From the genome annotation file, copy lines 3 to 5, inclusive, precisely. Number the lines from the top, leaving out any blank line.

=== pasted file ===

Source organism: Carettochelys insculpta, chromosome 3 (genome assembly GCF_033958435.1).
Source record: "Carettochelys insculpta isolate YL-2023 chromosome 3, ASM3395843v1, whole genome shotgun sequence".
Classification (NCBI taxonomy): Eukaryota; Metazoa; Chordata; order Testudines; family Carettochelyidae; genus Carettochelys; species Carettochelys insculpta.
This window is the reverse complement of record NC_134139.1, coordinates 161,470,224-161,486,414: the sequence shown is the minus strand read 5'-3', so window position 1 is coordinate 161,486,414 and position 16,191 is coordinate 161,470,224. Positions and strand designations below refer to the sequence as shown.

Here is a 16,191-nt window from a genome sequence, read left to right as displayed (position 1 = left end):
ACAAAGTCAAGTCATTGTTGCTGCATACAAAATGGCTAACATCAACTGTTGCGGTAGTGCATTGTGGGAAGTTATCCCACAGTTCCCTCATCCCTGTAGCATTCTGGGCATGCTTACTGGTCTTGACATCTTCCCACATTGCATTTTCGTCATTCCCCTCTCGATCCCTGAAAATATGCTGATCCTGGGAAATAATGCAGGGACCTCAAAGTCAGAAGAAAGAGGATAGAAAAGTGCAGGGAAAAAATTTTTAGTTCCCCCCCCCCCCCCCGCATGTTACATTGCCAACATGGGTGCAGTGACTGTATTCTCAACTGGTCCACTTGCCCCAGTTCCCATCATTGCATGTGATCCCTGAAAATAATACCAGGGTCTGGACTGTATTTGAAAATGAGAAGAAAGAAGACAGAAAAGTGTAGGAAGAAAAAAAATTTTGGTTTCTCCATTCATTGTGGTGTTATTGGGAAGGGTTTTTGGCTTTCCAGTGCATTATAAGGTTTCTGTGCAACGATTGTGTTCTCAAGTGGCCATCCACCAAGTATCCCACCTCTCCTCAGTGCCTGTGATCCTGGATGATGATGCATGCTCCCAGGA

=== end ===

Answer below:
Classification (NCBI taxonomy): Eukaryota; Metazoa; Chordata; order Testudines; family Carettochelyidae; genus Carettochelys; species Carettochelys insculpta.
This window is the reverse complement of record NC_134139.1, coordinates 161,470,224-161,486,414: the sequence shown is the minus strand read 5'-3', so window position 1 is coordinate 161,486,414 and position 16,191 is coordinate 161,470,224. Positions and strand designations below refer to the sequence as shown.

Here is a 16,191-nt window from a genome sequence, read left to right as displayed (position 1 = left end):